Finally, there is the question of whether families who want a diagnosis and who have enough resources to get one can find someone to provide it. Other things (wealth, English language competency, etc.) being equal, it is not very difficult to find a doctor or psychologist able to diagnose autism in most of America’s big cities. However, one recent, if somewhat controversial, study, has identified a multitude of “diagnosis deserts,” especially in rural or thinly populated parts of the United States. 80% of U.S. counties have no autism diagnostic clinics. Families from these areas have to either travel long distances to find a qualified diagnostician, or wait until their children are old enough to receive diagnoses and services from local school systems.
Disparities in the ability to get an autism diagnosis are significant, and they have significant implications as well. In my next post I will concentrate on just one issue—the impact of having/not having an autism diagnosis on school discipline.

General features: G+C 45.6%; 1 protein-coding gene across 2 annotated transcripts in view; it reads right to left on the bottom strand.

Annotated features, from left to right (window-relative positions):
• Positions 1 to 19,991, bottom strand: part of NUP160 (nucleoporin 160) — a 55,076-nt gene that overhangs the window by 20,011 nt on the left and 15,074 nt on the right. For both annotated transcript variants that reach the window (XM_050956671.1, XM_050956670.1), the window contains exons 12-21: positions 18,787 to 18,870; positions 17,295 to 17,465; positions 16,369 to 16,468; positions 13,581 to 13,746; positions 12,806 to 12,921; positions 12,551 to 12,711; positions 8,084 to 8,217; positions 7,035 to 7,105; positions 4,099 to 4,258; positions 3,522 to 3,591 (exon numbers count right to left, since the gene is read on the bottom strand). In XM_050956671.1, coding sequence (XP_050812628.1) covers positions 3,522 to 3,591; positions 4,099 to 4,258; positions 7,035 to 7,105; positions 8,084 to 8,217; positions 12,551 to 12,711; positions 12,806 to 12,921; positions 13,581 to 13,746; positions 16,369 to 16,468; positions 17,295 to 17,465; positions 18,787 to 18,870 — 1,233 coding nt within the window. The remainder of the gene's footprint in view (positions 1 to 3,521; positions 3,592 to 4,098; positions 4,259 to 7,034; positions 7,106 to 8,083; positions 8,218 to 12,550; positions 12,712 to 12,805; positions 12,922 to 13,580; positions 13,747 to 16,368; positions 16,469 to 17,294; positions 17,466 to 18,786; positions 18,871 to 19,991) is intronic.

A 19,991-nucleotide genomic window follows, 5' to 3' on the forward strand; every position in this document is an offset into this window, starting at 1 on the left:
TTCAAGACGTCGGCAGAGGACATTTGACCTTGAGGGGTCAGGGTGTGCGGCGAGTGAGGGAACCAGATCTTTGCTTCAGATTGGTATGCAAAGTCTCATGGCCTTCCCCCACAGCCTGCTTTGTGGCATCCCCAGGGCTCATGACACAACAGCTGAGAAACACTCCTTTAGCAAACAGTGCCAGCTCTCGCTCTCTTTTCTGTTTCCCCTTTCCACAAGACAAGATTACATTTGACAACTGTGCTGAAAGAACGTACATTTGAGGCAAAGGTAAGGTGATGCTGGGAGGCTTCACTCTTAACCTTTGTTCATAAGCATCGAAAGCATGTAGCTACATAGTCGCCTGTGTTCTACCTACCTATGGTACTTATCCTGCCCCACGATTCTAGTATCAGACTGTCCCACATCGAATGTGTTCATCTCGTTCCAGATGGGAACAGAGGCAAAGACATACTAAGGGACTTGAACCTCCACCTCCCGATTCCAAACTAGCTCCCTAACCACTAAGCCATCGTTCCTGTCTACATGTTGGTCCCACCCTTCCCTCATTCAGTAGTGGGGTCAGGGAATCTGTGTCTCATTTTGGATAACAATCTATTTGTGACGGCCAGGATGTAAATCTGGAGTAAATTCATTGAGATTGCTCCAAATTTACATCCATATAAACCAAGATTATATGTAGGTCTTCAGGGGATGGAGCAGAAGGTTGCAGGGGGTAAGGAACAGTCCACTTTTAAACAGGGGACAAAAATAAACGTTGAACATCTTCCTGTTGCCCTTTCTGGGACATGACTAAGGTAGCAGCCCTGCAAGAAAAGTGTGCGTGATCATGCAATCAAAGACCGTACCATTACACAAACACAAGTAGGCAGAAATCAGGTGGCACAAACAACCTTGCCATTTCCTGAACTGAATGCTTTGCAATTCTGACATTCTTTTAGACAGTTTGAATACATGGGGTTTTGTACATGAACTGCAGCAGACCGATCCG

E.g., “What is Autism Spectrum Disorder,” Center for Disease Control and Prevention website (current): https://www.cdc.gov/ncbddd/autism/facts.html; Deane Morrison, “Why Autism Strikes Mostly Boys,” University of Minnesota’s Office of the Vice-President for Research’s website (November 27, 1917): https://research.umn.edu/inquiry/post/why-autism-strikes-mostly-boys;
 Sylvie Goldman, “Sex, Gender, and the Diagnosis of Autism—A Biosocial View of the Male Preponderance,” Research in Autism Spectrum Disorders 7 (2013), 675-679; Lauren Little, et al., “Do early caregiver concerns differ for girls with autism spectrum disorders?” Autism: The International Journal of Research and Practice 21 (2017), 728-32;
 Jorieke Duvocot, et al., “Factors Influencing the Probability of a Diagnosis of Autism Spectrum Disorder in Girls versus Boys,” Autism: The International Journal of Research and Practice 21 (2017), 646-58.
 Rachel Hiller, Robyn Young, and Nathan Weber, “Sex Differences in Pre-Diagnosis Concerns for Children Later Diagnosed with Autism Spectrum Disorder,” Autism: The International Journal of Research and Practice 20 (2016), 75-84.
 Although this view remains somewhat controversial. Compare two recent articles in Spectrum News: Nicholette Zeliadt, “Diagnostic Tests Miss Autism Features in Girls” (May 13, 2017): https://www.spectrumnews.org/news/diagnostic-tests-miss-autism-features-girls/; and Hannah Furfaro, “Diagnostic tests don’t miss girls with autism, study suggests”: https://www.spectrumnews.org/news/diagnostic-tests-dont-miss-girls-autism-study-suggests/. It is worth noting, however, that the study described in the second article looked at girls already diagnosed with autism—which undermines its main point.